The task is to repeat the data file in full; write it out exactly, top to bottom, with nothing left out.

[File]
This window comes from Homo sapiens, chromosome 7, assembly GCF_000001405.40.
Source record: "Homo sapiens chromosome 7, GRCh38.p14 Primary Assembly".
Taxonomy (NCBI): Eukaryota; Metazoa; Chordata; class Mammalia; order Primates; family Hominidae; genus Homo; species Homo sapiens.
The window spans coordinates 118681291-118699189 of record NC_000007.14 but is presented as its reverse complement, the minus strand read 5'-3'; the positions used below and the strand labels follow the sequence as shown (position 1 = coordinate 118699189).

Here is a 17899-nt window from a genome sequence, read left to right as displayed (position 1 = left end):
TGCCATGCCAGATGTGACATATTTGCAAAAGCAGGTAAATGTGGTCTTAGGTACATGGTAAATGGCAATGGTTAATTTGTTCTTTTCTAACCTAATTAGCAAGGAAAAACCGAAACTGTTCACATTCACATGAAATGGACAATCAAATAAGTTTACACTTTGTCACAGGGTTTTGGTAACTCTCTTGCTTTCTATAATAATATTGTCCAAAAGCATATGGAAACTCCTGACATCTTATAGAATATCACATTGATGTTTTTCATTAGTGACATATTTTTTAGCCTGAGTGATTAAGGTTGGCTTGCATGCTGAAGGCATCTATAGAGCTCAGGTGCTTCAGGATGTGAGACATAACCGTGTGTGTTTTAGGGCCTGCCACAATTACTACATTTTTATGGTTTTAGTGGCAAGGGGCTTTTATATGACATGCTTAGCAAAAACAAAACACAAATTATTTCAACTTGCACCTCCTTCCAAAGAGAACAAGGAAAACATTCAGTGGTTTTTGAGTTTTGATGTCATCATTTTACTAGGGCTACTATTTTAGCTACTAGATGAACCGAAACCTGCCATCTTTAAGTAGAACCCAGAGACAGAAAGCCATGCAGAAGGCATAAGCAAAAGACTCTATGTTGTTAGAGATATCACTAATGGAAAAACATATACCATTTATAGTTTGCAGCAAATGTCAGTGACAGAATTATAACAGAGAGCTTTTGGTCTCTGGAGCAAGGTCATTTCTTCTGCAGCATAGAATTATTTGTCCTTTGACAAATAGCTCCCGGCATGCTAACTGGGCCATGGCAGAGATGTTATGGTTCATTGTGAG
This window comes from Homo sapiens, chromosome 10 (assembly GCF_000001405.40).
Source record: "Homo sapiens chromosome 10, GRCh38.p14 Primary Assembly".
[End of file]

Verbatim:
This window comes from Homo sapiens, chromosome 7, assembly GCF_000001405.40.
Source record: "Homo sapiens chromosome 7, GRCh38.p14 Primary Assembly".
Taxonomy (NCBI): Eukaryota; Metazoa; Chordata; class Mammalia; order Primates; family Hominidae; genus Homo; species Homo sapiens.
The window spans coordinates 118681291-118699189 of record NC_000007.14 but is presented as its reverse complement, the minus strand read 5'-3'; the positions used below and the strand labels follow the sequence as shown (position 1 = coordinate 118699189).

Here is a 17899-nt window from a genome sequence, read left to right as displayed (position 1 = left end):
TGCCATGCCAGATGTGACATATTTGCAAAAGCAGGTAAATGTGGTCTTAGGTACATGGTAAATGGCAATGGTTAATTTGTTCTTTTCTAACCTAATTAGCAAGGAAAAACCGAAACTGTTCACATTCACATGAAATGGACAATCAAATAAGTTTACACTTTGTCACAGGGTTTTGGTAACTCTCTTGCTTTCTATAATAATATTGTCCAAAAGCATATGGAAACTCCTGACATCTTATAGAATATCACATTGATGTTTTTCATTAGTGACATATTTTTTAGCCTGAGTGATTAAGGTTGGCTTGCATGCTGAAGGCATCTATAGAGCTCAGGTGCTTCAGGATGTGAGACATAACCGTGTGTGTTTTAGGGCCTGCCACAATTACTACATTTTTATGGTTTTAGTGGCAAGGGGCTTTTATATGACATGCTTAGCAAAAACAAAACACAAATTATTTCAACTTGCACCTCCTTCCAAAGAGAACAAGGAAAACATTCAGTGGTTTTTGAGTTTTGATGTCATCATTTTACTAGGGCTACTATTTTAGCTACTAGATGAACCGAAACCTGCCATCTTTAAGTAGAACCCAGAGACAGAAAGCCATGCAGAAGGCATAAGCAAAAGACTCTATGTTGTTAGAGATATCACTAATGGAAAAACATATACCATTTATAGTTTGCAGCAAATGTCAGTGACAGAATTATAACAGAGAGCTTTTGGTCTCTGGAGCAAGGTCATTTCTTCTGCAGCATAGAATTATTTGTCCTTTGACAAATAGCTCCCGGCATGCTAACTGGGCCATGGCAGAGATGTTATGGTTCATTGTGAG
This window comes from Homo sapiens, chromosome 10 (assembly GCF_000001405.40).
Source record: "Homo sapiens chromosome 10, GRCh38.p14 Primary Assembly".